Study Switch Not a Good Solution

May 2016 (Volume 66, Issue 4)

Recently, a rumor has been circulating around the school concerning a planned study switch for rising juniors during the 2016-17 school year. Speculation from from both students and teachers–due to what feels like ineffective communication about the switch–has been confirmed: juniors will take physical education during second term next year, meaning that most juniors will have their study period first term, rather than second term, which has been the case for past several years. This change is a major issue for rising juniors, though the change was made with seemingly limited consideration for the impact it will have on students.

In recent years, second semester study has proven vital for juniors during a time in which they must prepare for SATs, complete a JRP, and face the overwhelming post-secondary process. Current junior Emily Chen reflects on her experience having a half year study junior year: “I greatly relied on my study period during the second semester. It not only allowed me to get more work done during the day, but with open campus, it gave me the opportunity to catch up on sleep that I missed because of homework demands.” In addition to these concerns, grades during the second half of junior year play an important role in college applications. Junior year is a time when many students are finally maturing into the students they are truly capable of being, and their work during second semester is often best reflective of that growth.

The administration’s main justification for the switch is the overcrowding issue, as the ninth and tenth grade classes are simply too big to have PE classes together,  but another fact that the administration believes limits the impact of this change is that 20% of rising juniors have elected to take full year studies, so that those students would not be affected. While it is true that one-fifth of juniors will retain a study period second semester, this argument disregards the best interests of the 300+ other students who are operating under the assumption that their junior year study will occur during semester two, as it has for the past several years.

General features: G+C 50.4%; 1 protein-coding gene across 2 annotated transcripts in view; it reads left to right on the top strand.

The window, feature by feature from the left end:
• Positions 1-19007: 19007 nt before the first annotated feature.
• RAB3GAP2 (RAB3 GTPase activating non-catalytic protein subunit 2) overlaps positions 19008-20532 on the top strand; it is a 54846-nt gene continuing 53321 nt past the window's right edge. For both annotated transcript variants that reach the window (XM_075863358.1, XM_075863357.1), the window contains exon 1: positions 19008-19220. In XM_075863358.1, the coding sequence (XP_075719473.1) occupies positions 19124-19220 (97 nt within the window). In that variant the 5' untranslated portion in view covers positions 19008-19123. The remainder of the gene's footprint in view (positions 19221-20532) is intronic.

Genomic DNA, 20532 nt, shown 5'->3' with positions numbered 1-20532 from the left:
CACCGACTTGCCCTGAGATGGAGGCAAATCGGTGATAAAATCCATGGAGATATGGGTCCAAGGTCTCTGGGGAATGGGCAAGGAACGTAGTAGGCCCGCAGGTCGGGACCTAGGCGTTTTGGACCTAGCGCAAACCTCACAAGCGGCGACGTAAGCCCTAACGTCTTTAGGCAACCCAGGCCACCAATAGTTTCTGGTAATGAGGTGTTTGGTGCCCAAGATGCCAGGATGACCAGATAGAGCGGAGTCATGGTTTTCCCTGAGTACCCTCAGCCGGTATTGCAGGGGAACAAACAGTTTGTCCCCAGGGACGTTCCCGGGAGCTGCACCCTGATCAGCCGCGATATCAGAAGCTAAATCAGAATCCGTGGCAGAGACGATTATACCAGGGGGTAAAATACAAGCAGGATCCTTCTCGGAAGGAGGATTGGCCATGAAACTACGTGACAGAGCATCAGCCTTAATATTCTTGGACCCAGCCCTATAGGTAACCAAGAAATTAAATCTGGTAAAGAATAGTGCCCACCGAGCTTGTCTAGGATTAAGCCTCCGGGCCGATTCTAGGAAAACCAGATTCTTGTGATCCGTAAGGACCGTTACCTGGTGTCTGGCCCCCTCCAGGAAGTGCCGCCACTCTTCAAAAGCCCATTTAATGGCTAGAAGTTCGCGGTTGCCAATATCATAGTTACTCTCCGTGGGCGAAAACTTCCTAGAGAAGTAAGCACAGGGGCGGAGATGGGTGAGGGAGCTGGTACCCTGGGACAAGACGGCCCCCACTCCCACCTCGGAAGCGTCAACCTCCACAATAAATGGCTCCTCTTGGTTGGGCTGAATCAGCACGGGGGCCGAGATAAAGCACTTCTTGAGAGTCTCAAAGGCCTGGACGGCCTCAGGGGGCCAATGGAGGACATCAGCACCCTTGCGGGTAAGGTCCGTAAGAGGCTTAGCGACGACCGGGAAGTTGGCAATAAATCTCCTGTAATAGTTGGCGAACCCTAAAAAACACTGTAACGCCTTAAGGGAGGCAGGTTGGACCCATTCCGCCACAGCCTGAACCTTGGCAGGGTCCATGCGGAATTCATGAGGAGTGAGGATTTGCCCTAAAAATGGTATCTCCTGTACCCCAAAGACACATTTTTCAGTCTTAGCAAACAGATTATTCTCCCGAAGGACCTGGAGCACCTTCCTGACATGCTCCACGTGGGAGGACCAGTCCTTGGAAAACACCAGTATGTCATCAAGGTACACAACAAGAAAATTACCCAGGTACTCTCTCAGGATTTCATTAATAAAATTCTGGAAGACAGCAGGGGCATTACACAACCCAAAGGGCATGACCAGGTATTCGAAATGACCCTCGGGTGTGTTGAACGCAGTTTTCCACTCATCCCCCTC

While the failure to notify students about the schedule change was likely not intentional, and was obviously not malicious, the administration’s failure to inform students prior to the course selection process is creating distress amongst rising juniors, many of whom may have planned differently if they knew they would not automatically have a study period second semester. Junior Alice Rufo illustrates some of these concerns: “I chose to take three AP classes under the assumption that I would have the extra study to keep up with my work…but the change is making me very nervous about junior year.” For many students like Alice, junior year brings a large amount of stress and anxiety, and it is Needham High School’s job to make the year as manageable as possible for its students. With that being said, although enacting the study switch would provide a temporary solution to Needham’s overcrowding issue, it does so at a cost for juniors.

Needham High School’s core values are  “To think; To respect; To communicate,” three important values that not only pertain to NHS students, but should also pertain to its staff, who should operate as role models in the school community. However, in the recent study switch decision made by the administration, our school leaders have violated these principles by failing to think and therefore anticipate the negative effects this change will have on rising juniors, failing to respect the best interests of their students, and finally, failing to appropriately communicate their decision to everyone involved.



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